From a design perspective, the numbers that a space must accommodate for a successful demonstration are surprisingly small. Choi-Fitzpatrick said that findings indicate 3.5 percent of a city’s population as the tipping point for an effective protest. Also needed: a place or places where people know to show up. This is true not only in major cities, but in the 600 cities where Women’s Marches were organized, and the 1,000 cities where Climate Marches took place. Although Choi-Fitzpatrick did not share specific traits for gathering spaces of this kind, he cited town squares, bridges, and major highways as popular points of protest.
“How do we create new space for this sort of activity to emerge?” Choi-Fitzpatrick asked. “We’ve been doing a better and better job of cordoning off and permitting, but this separates the critique from its targets by containing protests.” In stark contrast, a protest like Occupy Wall Street went directly into the corridors of power, as well as into public parks in business districts elsewhere in the country. Choi-Fitzpatrick concluded that “we need better loose space, unassigned space in cities, where people fill in with creativity.” In this respect, he asked, “Is there something we can learn from Burning Man?
Paul Romer has put forth the theory that Burning Man, effectively an annual flash city of 70,000 people, can teach us much about urban planning. (Public Square covered Romer’s idea in this September article). Choi-Fitzpatrick agrees. “The urban planner’s job is to lay out the framework, and do it in a way that’s intelligent, and people fill it in,” he said. “The question is do our cities have free places, open space places, where people can play at the edges of what freedom looks like, what democracy looks like, what new forms of identity look like, what it means to live together across great differences on purpose and constructively? We should be making a place for this kind of thinking in our cities.”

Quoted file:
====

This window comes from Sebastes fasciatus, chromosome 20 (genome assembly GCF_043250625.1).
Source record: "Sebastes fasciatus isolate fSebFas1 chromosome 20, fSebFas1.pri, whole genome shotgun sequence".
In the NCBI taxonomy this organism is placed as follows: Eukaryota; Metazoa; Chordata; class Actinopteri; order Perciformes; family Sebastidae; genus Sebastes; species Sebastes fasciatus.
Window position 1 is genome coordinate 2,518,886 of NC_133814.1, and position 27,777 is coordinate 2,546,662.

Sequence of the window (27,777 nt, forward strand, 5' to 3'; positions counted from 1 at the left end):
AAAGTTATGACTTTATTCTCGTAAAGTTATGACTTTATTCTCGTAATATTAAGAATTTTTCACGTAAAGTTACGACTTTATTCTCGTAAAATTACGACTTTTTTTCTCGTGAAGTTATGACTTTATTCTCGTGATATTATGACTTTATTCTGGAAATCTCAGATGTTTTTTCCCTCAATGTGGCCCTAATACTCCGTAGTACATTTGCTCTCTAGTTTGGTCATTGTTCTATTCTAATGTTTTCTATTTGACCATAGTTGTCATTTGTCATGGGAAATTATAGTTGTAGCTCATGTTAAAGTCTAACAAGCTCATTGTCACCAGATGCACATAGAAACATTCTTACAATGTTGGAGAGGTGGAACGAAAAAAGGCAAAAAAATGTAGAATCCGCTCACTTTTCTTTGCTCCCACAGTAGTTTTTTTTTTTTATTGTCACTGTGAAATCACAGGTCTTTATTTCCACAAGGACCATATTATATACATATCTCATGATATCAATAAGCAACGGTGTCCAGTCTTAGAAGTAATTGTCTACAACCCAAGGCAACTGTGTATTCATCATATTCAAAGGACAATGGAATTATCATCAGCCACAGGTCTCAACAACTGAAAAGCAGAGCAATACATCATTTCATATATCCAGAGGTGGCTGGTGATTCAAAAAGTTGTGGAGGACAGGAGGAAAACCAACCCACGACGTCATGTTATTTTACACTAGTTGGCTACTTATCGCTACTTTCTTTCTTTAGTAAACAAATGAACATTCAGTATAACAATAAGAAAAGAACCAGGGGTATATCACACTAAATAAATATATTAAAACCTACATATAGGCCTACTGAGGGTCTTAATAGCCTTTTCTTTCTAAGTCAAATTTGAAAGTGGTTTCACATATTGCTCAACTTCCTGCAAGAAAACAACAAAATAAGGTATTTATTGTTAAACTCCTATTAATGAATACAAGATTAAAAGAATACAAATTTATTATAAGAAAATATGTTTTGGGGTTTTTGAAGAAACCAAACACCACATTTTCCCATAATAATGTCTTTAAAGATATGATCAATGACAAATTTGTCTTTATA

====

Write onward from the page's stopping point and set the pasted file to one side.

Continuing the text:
Keeping pace while keeping place
Leaving the meeting, I experienced how abruptly the Wharf’s pedestrian-centered design shifts back to the amped-up environment of car culture in Southwest Washington, DC, with honking vehicles that nearly sideswiped one another at times on busy Maine Avenue. Only a ribbon of sidewalk and bright storefronts on one side, a bike lane on the other, separated me from the traffic pouring down the roadway.
A half block on, the pedestrian plaza and promenade around Benjamin Banneker Park are the last havens before I-395’s tentacles redefine the space emphatically for speeding cars. A pleasant but circuitous pedestrian promenade guided me to something like walkable safety on the other side. As elaborate as the tangle of highways it is meant to overcome, that walkway and these highways, which continue to cut the waterfront off from the rest of the city, remain a stark reminder of how much needs to be repaired, before cities are truly made —and kept—for people.